OKLAHOMA CITY — The Oklahoma Transportation Commission awarded a $10.8 million contract Friday for emergency repairs to the bridge linking the towns of Lexington and Purcell.
State engineers had estimated a base cost of $5.5 million for the repair work, plus the potential for the contractor to earn several more million dollars by finishing the project ahead of schedule.
It will take an estimated 45 days to reopen the bridge to car and pickup traffic. The bridge must be reopened to all traffic within 120 days. All work must be completed within 150 days.
State transportation director Mike Patterson said work was starting at 5 p.m. Friday. He noted that this effort to repair the bridge has brought together
several sectors to do the work.
He applauded Gov. Mary Fallin for declaring an emergency on Feb. 5.
State Rep. Bobby Cleveland, who lives in Lexington, said he has been amazed how everyone has worked together to get these repairs done, and also to provide a shuttle service to take people from one town to the other.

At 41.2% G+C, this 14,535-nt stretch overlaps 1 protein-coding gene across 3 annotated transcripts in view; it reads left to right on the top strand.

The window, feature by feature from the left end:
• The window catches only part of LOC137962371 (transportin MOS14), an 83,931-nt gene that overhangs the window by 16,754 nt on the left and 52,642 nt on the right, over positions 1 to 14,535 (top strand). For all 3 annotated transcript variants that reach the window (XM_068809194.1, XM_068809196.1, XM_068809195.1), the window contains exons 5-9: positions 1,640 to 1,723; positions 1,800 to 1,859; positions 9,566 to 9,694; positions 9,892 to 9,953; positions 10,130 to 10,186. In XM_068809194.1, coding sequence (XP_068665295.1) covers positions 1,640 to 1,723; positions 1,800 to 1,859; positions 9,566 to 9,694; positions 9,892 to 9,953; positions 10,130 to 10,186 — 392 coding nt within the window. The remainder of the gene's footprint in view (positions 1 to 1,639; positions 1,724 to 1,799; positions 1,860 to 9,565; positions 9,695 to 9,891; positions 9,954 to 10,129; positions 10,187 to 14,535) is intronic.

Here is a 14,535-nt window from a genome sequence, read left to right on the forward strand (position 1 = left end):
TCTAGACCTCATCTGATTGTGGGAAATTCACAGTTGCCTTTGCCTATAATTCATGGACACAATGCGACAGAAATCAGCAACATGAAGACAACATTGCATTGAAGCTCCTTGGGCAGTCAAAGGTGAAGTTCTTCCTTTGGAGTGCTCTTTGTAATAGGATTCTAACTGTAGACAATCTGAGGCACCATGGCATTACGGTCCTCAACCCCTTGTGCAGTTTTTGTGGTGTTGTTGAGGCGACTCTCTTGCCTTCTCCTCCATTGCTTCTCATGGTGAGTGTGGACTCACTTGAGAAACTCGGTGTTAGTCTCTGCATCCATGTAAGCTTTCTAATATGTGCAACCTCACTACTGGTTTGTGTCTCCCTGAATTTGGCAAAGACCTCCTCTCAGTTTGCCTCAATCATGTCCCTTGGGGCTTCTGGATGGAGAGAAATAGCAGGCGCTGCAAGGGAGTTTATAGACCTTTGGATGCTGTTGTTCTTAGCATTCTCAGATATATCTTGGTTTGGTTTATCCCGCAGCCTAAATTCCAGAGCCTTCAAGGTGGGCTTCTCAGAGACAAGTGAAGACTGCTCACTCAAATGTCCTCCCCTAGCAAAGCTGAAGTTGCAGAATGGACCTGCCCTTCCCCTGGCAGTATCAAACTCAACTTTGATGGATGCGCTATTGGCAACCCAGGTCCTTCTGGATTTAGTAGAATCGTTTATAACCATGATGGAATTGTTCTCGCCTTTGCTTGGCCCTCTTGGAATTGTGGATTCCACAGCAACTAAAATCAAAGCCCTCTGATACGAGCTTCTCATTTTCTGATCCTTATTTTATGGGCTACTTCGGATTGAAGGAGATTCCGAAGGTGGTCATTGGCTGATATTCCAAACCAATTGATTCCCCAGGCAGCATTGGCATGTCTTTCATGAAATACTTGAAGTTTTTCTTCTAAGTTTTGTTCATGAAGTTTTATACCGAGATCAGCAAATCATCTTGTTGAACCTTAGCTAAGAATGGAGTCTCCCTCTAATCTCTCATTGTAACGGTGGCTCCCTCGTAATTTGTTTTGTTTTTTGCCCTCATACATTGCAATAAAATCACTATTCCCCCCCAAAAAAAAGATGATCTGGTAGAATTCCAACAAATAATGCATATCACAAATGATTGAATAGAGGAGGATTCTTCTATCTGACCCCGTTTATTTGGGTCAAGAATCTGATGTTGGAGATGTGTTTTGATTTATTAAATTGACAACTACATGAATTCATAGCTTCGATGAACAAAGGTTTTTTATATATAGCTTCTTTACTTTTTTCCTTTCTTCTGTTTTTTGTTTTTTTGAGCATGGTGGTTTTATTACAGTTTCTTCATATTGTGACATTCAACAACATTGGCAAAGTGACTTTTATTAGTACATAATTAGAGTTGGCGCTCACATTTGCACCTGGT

“This is a community effort. We stepped up to the plate,” Cleveland said.
State Sen. Corey Brooks, a Washington, Okla. native, applauded ODOT for detecting the cracks before the bridge collapsed.
“It is amazing what can be done, if we put our minds to it,” Brooks said.
Incentives and disincentives included in the contract are some of the most aggressive in Oklahoma Department of Transportation history, officials said.
The contractor stands to earn $2,500 per hour for beating the deadline. However, if the contractor is late, the company will be penalized $1,500 per hour.
Bobby Stem, executive director of the Oklahoma Association of General Contractors, said there are circumstances the contractor cannot control.
It is estimated that the project will entail the use of more than 200 specially made brackets installed on the bridge.
“The contractor can’t control how quickly the foundry can make them,” Stem said.